Somercotes, Leabrooks and Pye Bridge do not have an ancient history as villages. Their history proper begins, not with the Norman invasion in 1066, nor with the medieval or Tudor periods, but more with the industrial revolution of the late 18th and early 19th centuries. In fact not until the mid to late 19th century did they begin to form into the villages that we know today.
Birchwood is an ancient land, long known for its coal and ironstone deposits, and was a place name in its own right, along with Pennytown and Muckram. During the 20th century these places all but disappeared and the area they covered absorbed into the village of Somercotes. Their names are remembered now mainly on street signs; Pennytown Court, Birchwood Lane, Birchwood Way and Birchwood Crescent.
Notwithstanding the above comments, there is a history to the land itself, owned at times by the Abbott of Beauchief Abbey and the Lords of Alfreton Manor. A short history can be read in the following sections:
Perhaps a transcription from the White’s Derbyshire History, Gazetteer & Directory, published in 1857 best describes the villages at the time:
SOMERCOTES is a large village, on Nottingham Road, 2 miles S. E. from Alfreton, and 14 miles N. W. of Nottingham. A Chapel of Ease to Riddings, dedicated to St. Thomas, was formed here in 1854. It was formerly the Methodist Chapel, but was purchased by subscription for about £400, and after undergoing the necessary alterations and improvements was dedicated as above. It is now a neat brick and stone edifice, with turret and one bell, and will seat about 600 persons, there is a burial ground attached of about one acre. The Wesleyan Reformer’s Chapel, situated in Birchwood Lane was erected by John Smedley Esq., of Lea Bridge. It is a handsome building with tower and one bell. In connection with which is a good school, eligible for all the children in the village. The school-room is lighted with gas and heated with hot water, will accommodate about 200 children; average attendance 135. The Primitive Methodists have a chapel, built in 1830, and in 1845 a corn mill, called the Alfreton Steam Mill, was erected by John Chadborn; it is of 12 horses power, and works three pairs of stones. About 1 mile N. W. is Cotes Park, a rapidly improving district, containing two extensive collieries and a few farms. J. H. Barker, and Charles Seely, Esqs., are the owners. To the N. E. of the village is a small district called Nether Birchwood and 3 miles S. E. from Alfreton is Pye Bridge, a railway station on the Erewash Branch of the Midland Railway, from whence there are trains to Mansfield, Nottingham and Derby three times a day. A Sick Society is held here at the Dog & Doublet Inn.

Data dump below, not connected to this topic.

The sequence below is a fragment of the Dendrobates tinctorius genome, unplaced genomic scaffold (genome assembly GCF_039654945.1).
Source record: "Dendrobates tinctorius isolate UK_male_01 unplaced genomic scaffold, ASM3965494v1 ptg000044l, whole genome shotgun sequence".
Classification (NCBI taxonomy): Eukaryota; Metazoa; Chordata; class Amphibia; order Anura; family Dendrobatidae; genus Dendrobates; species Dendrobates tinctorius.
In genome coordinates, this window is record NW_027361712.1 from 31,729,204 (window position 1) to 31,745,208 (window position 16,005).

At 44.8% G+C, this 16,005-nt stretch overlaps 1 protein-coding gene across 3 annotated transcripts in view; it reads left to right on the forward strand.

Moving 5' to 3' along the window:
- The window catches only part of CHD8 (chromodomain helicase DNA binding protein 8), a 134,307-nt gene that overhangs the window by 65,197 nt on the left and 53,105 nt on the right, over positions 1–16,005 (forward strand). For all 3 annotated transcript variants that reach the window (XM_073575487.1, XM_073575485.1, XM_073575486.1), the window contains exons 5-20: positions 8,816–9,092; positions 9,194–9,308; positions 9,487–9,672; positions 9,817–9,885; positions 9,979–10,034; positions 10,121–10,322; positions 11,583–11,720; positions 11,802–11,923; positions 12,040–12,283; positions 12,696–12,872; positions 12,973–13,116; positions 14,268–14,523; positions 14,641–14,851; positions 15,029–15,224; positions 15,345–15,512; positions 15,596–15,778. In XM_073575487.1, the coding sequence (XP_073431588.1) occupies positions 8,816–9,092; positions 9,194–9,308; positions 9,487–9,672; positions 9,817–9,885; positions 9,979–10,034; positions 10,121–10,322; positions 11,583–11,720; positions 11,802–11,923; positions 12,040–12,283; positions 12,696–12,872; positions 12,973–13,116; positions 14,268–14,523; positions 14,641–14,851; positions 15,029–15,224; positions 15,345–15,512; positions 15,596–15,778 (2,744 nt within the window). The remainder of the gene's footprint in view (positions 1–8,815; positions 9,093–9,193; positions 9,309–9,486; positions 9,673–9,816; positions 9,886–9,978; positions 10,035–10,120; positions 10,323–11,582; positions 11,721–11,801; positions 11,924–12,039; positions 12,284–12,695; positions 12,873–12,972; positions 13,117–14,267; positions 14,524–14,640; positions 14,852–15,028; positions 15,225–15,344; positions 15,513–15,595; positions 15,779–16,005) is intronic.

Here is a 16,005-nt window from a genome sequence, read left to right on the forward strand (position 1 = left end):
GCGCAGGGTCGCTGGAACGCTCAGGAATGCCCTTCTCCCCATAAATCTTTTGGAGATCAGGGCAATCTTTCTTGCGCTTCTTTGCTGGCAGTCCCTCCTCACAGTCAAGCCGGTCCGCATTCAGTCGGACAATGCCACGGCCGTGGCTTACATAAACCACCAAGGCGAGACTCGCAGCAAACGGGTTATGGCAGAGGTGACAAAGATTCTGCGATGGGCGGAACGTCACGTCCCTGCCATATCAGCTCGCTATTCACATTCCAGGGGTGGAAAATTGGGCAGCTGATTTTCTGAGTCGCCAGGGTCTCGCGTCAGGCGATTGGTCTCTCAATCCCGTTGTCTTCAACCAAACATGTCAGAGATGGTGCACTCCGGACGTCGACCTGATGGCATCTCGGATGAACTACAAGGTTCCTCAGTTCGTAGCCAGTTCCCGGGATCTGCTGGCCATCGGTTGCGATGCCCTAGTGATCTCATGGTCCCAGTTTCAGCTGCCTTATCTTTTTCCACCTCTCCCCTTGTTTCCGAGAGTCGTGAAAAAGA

PHOTO: Nottingham Road, Somercotes, from around the early 1900s
The increase in population, along with the industrialisation of the surrounding area, can be implied in the description given in Kelly’s Directory of 1912. A much more comprehensive description is given, whilst still dwelling on the religious aspect of village life. Interestingly, it describes the land as “chiefly in pasture”. Over one hundred years later, this land has been nearly all consumed by the industrial and trading estates on which the village now ultimately depends. The development of the village from the earlier text, including the formation of the ecclesiastical parish can be easily compared.